Short-bouts of intense physical activity and high emotions may be deadly.
A study of over 12,000 individuals who had experienced their first myocardial infarction (MI) found being emotionally upset and engaging in intense physical activity may trigger an MI. This case-crossover study demonstrated that compared to the control period, the risk increased 2.31 times for extreme physical exertion, 2.44 times for anger and emotional upset, and 3.05 times when both were present. This evidence corroborates the Biblical story of Nabal, his anger, and subsequent death (I Samuel 25).
PositiveTip: Avoid intense emotional upset and/or short bouts of extreme physical activity.
Healthier lifestyles can lower the risk of myocardial infarction.
Swedish investigators following 20,000 healthy men for 11 years found that each "low risk" lifestyle factor (healthy diet, no smoking, physically active, not overweight, and moderate alcohol use) was independently associated with a lower risk for myocardial infarction (MI). Those with all five healthier lifestyle factors experienced an 86% lower risk. Sadly, less than 1% of the study group followed all five of these. (NOTE: PositiveChoices.com does not believe any amount of alcohol is a part of a healthy lifestyle.)
Myocardial infarction, stroke, and death not affected by multivitamin supplements.
A randomized controlled study involving almost 15,000 male physicians over a median period of 11 years found no difference between those taking commercial daily multivitamins and the placebo group.
PositiveTip: Choosing foods rich in vitamins and minerals, such as vegetables, fruit, and whole grains, is still the best way of meeting nutrient needs.
Heart attacks more common with higher traffic noise levels over 10 years.
Researchers in Denmark have found that chronic exposure to traffic noise may increase the risk of a heart attack--independent of air pollution levels. Although they were unable to establish this as a cause of heart attacks, they found that for every 10-decibel (dB) increase in traffic noise near home, the risk of having a heart-attack was 12% higher. Perhaps there is wisdom in the words of Isaiah: “Keep silence before Me, O coastlands, and let the people renew their strength!" (Isaiah 41:1).
Use of calcium supplements may increase risk of heart attack.
German researchers have found that calcium supplements are associated with almost double the risk for a heart attack, compared to those who did not supplement. Nearly 24,000 residents aged 35 to 64 were followed for 11 years. Those who took calcium supplements had a 1.88 increase in risk for heart attack. Calcium from dietary sources did not increase risk.
PositiveTip: Calcium supplements should only be taken with caution. It is best to get this nutrient from a balanced diet.
Owning a car and TV may raise your risk of a heart attack.
Leisure time and on-the-job physical activity is associated with less likelihood of a hearrt attack. A 52 country case-control study involving more than 10,000 individuals has revealed, after controlling for confounding factors, that both light and moderate activity reduced the risk of acute mycardial infarction (MI) compared to sedentary individuals. Researchers also found that owning a car, a radio/stero and a TV were associated with higher MI rates.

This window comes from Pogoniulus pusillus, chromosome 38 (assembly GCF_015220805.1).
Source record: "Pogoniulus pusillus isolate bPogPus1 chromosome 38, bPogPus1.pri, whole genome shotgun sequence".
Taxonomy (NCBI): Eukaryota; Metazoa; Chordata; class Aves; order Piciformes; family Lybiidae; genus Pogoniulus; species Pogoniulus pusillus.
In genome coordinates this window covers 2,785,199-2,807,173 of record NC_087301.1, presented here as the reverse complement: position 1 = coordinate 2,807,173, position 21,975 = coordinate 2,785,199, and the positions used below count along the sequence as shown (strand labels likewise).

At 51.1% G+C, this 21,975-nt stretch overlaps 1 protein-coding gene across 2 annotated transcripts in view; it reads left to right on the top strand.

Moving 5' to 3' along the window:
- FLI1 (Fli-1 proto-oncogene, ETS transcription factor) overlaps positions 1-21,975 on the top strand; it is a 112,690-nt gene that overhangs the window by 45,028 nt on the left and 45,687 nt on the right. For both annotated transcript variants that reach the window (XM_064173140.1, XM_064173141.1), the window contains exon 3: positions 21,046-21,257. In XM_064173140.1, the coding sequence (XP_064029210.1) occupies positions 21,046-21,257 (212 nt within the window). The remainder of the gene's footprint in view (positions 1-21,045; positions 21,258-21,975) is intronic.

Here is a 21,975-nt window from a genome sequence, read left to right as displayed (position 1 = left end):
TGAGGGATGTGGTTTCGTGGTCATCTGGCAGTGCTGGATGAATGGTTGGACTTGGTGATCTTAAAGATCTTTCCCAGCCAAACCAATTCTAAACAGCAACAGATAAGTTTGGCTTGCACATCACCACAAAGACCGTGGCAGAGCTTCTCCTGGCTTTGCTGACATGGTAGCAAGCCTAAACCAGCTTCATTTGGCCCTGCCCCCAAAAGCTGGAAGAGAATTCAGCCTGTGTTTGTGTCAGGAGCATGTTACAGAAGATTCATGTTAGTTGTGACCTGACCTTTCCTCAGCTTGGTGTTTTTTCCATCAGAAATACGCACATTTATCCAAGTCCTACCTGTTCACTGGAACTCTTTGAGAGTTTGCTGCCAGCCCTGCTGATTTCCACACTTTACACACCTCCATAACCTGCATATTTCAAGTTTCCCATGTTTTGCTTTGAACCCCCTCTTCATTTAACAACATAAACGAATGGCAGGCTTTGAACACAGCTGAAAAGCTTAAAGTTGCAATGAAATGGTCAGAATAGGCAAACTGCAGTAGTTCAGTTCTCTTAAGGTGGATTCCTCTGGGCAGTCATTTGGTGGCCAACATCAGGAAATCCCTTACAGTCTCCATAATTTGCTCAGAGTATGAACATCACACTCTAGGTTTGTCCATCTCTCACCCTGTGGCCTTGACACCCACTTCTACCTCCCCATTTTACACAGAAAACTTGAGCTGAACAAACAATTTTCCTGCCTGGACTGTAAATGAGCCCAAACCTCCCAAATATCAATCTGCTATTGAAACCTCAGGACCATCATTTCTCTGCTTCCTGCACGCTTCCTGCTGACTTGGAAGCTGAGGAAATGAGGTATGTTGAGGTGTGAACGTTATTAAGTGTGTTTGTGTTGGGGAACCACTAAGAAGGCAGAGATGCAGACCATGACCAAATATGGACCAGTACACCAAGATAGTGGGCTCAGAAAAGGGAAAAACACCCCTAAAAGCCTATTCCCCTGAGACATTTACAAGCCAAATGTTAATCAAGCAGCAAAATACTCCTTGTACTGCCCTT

PostiveTip: Put a stop to sedentary living--become active and avoid the coronary care unit!
Synthetic marijuana use may cause heart attacks in teens.
Myocardial infaction is very rare in teens, but physicians are now reporting that K2, a designer drug made from a collection of herbs and spices treated with a sythetic cannabinoid, is causing insufficient blood supply to the heart muscle of teens with no previous health problems or family history. K2 gives a marijuana-like effect without showing up on drug screens and is surprisingly easy to obtain.
PositiveTip: Parents and physicians should discourage teens from using any real or synthetic drugs.
Calcium supplements' small benefits to bone strength must be weighed against the cardiovascular risks.
There is evidence that supplemental calcium may hasten vascular calcification and can raise the risk of heart attacks in otherwise healthy older women. An analysis of 15 double-blind, randomized trials with more than 8000 participants taking at least 500 mg of calcium supplements each day or a placebo, has shown significantly higher rates of heart attack in those taking calcium supplements. The data suggests that treating 1000 people with calcium supplements for 5 years would only prevent 26 fractures but would cause 14 additional heart attacks.
PositiveTip: Taking calcium supplements? You should talk to your physician about the small bone benefits against the cardiovascular risks.
Working overtime is bad for your heart.
Working overtime is linked with a significant increase in heart disease risk.
After following 6000 British male and female civil servants who were free of coronary heart disease (CHD) at the beginning of the study for about 11 years, investigators report that those who worked 3-4 extra hours per day faced a 60% increase in risk of heart disease, compared to those who didn't work any overtime. No increased risk was seen in those who worked only 1-2 hours of overtime.
PositiveTip: Maintaining work-life balance is vital to both short-term and long-term wellness and longevity.